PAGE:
Moving to Hakone, we managed to do the famous Hakone Circle or the Hakone route for one day. It involves different types of transportation and a few natural and cultural wonders. The weather wasn’t friendly but we worked with what we had. So in the end, we had plenty of dynamic experiences and ended up in the amazing Yunessun spa and we couldn’t be happier with it!
Days 12 and 13: Around Mount Fuji
After the light drizzle and the refreshing spa in Hakone yesterday, we were hoping the weather will get better and we will finally see the mountain of our dreams – Fuji. Moreover, we headed to the five volcanic lakes around the mountain that offered the most spectacular views towards Fuji, touching every person’s soul. Well, nope, that was not the case. Our hopes vanished under the grey skies and every drop of rain helped them disappear. We dropped our backpacks in the ryokan and decided to take control and not sleep in despair the whole day. We explored the area instead.
All the paths around Kawaguchiko lake were covered in cherry blossom petals. Cherry trees were still blossoming – one could say the climate was colder here. The lake coast was covered with flowers and if it wasn’t for the bad weather we would have made the perfect early spring photo. Sadly only a few boats and fewer stubborn fishermen were residing in the lake. Hiding under umbrellas from the rain – where are you, sun? The fish was making fun of the crazy fishermen and probably the whole situation. We were struggling to see anything in the distance where Mount Fuji was supposed to stand and shine. We will hope that the next morning will bring us more luck (while we are writing this under the warm blankets).
What else can you do when it’s raining? Retrobus, you can enjoy two lines around two of the lakes. You pass camping sites, caves, springs, that kind of natural wonders. Not many people, not a popular destination. Finding a place to have dinner was a challenge itself…
All the buses here have this cool feature of having space for one more person every time. Of course, they were well-organized and punctual, like everything in Japan.
The Musical Forest
A sunny memory from this rainy day was the Musical Forest. A garden, a museum of automatic musical instruments. Few cheeky houses surrounded by a rose garden, a pond with a singing and dancing fountain. The director was a beautiful doll. Then there is a big hall of different instruments and a huge concert hall with an enormous organ. In the garden, one can play some оf the percussion instruments and in the store, you can become an owner of a music box costing from 1000 to a few million YEN. French, floral, food – they considered every detail. Japanese people have it all…
We are happy with the photos but something was making us anxious. The main thing we came here to see was hiding from us. Hiding in fog and clouds. Although the area was quite picturesque we were worried we will never see Fuji or imagine how big and mighty it was…
Mount Fuji and the clear skies
You are so lucky! Those words were resonating in our heads since Kenya when our safari guide was so excited we managed to see the Big Five in just one day. This morning just outside our window we saw Mount Fuji! It was just like a postcard. Nace went around the lake for hours in order to take more good shots. It is hard to miss such a thing, especially after the rainy desperate day yesterday.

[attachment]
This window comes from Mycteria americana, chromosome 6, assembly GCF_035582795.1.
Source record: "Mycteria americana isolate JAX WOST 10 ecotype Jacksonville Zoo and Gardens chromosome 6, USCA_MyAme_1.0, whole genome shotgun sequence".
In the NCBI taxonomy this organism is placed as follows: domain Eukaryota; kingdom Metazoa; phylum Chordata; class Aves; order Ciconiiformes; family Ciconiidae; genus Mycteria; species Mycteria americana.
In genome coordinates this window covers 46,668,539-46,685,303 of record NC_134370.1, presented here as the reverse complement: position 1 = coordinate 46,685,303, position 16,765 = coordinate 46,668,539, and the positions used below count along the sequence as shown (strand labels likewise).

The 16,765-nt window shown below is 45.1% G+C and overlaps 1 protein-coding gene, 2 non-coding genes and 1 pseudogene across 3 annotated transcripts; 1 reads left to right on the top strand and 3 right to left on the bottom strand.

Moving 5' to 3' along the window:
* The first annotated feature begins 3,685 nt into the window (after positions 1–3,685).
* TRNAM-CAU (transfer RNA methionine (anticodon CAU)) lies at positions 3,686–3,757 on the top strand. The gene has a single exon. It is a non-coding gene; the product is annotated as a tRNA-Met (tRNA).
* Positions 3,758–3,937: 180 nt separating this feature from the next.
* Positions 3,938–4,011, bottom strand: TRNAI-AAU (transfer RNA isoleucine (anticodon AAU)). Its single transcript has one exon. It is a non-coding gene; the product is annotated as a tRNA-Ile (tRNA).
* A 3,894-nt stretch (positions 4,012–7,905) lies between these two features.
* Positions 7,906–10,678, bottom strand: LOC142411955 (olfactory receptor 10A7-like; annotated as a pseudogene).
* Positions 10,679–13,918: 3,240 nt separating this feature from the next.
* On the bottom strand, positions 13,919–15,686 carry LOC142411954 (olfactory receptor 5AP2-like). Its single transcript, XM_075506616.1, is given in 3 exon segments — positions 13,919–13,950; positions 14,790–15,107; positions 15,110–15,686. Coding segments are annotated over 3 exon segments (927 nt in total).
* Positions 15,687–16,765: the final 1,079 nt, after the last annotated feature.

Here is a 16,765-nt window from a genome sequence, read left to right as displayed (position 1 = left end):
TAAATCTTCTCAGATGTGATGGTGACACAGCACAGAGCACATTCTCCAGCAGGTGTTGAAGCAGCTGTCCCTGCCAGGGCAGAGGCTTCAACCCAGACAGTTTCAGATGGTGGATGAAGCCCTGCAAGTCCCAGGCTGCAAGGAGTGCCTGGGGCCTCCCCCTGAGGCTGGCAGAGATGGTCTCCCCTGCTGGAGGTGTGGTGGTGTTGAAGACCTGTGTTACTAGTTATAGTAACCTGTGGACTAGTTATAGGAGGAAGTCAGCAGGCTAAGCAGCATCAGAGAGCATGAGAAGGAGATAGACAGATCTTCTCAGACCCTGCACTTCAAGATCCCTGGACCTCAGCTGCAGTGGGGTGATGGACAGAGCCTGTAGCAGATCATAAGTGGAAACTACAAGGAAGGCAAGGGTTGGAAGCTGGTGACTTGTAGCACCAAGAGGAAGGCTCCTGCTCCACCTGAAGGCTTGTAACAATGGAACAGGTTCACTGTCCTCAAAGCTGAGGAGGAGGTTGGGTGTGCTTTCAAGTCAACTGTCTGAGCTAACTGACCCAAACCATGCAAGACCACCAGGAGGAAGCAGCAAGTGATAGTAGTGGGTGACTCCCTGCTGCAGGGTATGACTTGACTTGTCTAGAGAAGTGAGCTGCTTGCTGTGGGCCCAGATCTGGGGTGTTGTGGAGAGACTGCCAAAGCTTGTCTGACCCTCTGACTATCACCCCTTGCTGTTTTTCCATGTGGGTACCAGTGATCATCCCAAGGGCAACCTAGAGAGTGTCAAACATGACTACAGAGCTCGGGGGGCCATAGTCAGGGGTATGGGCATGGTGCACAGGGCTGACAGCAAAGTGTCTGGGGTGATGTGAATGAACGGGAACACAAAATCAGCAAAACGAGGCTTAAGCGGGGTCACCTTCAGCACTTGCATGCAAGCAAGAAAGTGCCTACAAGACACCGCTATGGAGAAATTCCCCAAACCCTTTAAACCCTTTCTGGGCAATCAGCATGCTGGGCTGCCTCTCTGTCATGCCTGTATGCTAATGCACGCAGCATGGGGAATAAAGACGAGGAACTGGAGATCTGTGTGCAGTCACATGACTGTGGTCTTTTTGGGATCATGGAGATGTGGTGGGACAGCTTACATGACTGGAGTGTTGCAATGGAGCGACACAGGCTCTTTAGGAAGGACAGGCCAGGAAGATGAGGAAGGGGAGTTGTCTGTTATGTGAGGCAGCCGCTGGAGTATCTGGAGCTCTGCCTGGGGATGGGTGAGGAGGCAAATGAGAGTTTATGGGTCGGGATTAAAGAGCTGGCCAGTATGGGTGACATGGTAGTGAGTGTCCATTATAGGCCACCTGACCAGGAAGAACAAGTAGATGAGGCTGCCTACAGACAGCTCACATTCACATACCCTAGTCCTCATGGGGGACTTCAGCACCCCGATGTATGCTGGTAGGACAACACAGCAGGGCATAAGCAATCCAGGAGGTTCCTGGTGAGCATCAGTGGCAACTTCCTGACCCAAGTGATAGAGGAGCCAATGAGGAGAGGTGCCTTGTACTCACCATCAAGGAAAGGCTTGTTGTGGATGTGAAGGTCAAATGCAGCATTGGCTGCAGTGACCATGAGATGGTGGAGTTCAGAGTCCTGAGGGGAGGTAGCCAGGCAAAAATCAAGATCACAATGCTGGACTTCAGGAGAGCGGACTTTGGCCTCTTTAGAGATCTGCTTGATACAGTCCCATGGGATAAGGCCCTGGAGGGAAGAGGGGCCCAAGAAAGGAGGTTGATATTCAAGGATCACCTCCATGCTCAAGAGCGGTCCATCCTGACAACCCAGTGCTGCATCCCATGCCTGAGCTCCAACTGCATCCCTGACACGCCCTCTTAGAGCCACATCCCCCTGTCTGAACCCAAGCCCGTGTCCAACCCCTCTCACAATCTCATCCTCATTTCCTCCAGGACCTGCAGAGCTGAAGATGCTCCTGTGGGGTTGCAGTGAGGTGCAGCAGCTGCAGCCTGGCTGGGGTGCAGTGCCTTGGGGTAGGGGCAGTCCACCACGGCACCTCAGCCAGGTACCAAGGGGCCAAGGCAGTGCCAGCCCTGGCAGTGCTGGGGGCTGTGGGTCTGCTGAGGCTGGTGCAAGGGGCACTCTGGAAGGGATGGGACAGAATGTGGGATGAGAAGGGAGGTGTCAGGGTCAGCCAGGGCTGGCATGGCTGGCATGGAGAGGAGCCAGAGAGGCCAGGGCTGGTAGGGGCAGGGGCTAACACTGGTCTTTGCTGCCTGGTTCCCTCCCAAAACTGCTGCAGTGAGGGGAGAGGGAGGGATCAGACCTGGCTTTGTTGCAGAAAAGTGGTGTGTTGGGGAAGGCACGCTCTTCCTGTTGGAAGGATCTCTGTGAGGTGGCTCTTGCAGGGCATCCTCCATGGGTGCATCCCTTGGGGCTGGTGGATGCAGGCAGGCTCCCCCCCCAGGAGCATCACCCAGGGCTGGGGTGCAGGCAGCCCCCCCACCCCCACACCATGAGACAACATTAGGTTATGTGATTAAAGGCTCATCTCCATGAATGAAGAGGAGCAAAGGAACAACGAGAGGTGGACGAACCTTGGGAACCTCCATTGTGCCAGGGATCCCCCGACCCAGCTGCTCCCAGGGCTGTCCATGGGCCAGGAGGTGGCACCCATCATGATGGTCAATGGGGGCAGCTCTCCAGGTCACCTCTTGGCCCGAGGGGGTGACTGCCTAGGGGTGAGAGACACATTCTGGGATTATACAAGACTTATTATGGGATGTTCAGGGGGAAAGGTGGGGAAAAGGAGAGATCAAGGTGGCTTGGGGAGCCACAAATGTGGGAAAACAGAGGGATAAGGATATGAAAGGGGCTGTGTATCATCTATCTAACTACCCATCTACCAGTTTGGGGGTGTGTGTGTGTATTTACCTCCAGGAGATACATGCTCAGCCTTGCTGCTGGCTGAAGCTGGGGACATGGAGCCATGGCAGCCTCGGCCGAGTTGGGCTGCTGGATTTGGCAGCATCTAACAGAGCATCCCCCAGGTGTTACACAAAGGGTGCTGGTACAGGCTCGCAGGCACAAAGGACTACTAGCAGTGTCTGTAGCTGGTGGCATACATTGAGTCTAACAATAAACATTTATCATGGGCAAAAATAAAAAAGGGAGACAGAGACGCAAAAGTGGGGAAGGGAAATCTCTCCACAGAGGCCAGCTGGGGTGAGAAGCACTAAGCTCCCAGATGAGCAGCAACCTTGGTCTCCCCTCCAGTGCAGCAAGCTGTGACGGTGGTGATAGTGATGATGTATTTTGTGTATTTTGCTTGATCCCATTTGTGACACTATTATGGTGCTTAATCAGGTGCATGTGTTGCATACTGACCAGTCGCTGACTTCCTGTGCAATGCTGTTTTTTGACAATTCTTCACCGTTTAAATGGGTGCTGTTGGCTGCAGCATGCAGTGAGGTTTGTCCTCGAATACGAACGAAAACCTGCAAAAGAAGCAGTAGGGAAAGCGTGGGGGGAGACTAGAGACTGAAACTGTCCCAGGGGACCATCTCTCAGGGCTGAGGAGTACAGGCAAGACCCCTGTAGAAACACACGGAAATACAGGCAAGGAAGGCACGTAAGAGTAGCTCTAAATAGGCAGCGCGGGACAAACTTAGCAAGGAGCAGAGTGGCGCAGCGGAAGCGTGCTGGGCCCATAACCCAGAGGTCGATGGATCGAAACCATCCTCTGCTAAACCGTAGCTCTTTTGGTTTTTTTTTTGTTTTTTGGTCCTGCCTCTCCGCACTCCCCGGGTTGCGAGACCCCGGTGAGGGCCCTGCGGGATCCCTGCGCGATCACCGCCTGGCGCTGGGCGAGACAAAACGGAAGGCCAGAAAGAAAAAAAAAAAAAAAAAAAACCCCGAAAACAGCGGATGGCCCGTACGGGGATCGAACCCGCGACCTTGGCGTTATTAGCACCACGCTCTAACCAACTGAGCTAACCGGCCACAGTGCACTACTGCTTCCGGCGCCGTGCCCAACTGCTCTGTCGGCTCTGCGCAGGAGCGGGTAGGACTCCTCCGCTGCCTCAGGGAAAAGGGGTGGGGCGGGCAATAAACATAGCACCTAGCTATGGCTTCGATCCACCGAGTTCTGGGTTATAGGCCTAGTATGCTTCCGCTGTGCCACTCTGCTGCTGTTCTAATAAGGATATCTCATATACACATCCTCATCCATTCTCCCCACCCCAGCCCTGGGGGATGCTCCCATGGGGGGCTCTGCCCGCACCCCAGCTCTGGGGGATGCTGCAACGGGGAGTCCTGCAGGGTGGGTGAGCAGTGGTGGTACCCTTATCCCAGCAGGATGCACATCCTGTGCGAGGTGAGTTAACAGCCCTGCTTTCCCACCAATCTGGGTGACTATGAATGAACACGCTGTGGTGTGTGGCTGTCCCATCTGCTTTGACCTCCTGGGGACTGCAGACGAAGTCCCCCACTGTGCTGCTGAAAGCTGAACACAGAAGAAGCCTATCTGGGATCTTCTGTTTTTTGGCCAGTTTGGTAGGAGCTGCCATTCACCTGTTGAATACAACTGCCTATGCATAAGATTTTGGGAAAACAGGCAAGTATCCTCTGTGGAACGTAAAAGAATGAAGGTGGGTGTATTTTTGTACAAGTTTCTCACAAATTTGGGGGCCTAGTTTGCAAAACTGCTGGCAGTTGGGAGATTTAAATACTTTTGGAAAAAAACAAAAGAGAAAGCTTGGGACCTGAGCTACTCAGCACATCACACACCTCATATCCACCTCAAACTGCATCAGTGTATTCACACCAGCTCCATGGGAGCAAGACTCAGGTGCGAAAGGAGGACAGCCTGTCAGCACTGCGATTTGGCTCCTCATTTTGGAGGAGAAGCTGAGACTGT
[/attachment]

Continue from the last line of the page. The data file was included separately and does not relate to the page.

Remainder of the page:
It was a sunny day and we were shining just like Fuji was shining under the sun. We got the time we deserved with this astonishing mountain. Now we could leave without regrets. After 200 photos with the cool background (not like yesterday – grey clouds), we could freely and happily leave the area of the five lakes and head to Nikko.
Stay at Fujikawaguchiko: Komaya Ryokan with great views towards Mount Fuji
Day 14 – Nikko
The journey to Nikko turned out to be long and complicated with a bad series of waiting at stations. Nikko itself gave us hard times as well. We took a bus, got off at a temple which was supposed to be near our ryokan. The town is a UNESCO World Heritage Site and has 103 holy places. Nearby one of them – the Tōshō-gū temple, was supposed to be located our accommodation. We got lost, passed the same places 3 times going uphill and downhill all the time. Where are those topographic maps when you need them the most? We asked everyone we met – from shop assistants to old ladies in their gardens. Eventually, we realized we won’t find a sign with Latin letters so we started comparing hieroglyphs (again!). We wished we had learned a bit of the Japanese alphabet to help us overcome the language barrier!
The many temples of Nikko can wait. We definitely needed a break. And again the dinner was such a burden to carry… Later we continued with a hefty delicious breakfast too, before we headed out to walk to all the temples of Nikko.
Stay in Nikko: Nikko Tokanso – where you can definitely splurge for traditional Japanese food!
Nikko’s temples open early in the morning and this time we were free to conquer them. Lack of heavy backpacks and no night coming also helped us. After the morning gymnastics of climbing over 500 steps, we were ready to move forward to the newer part of the town and the train station. Just like true Japanese people we killed some time playing games on our smartphones and eating crazy snacks from the nearby store. If someone asks when people acquire most of the traditional Japanese traits we would answer that it is on day 15.
Days 15,16,17 Tokyo
The capital of Japan welcomed us unexpected surprises, the massive scale of everything and tested our extremes. Tokyo sent us away with an earthquake. Read more about our three-day experience in Tokyo.
Stay in Tokyo: we chose Economy Hotel Hoteiya with a tatami-mat room.
That was our 3-week itinerary in Japan and the longest article on The Magic of Traveling!
Discover places and adventures through the eyes of the locals!
The book “The Magic of Traveling: Follow the Locals” will introduce you to impressive people from 14 different countries.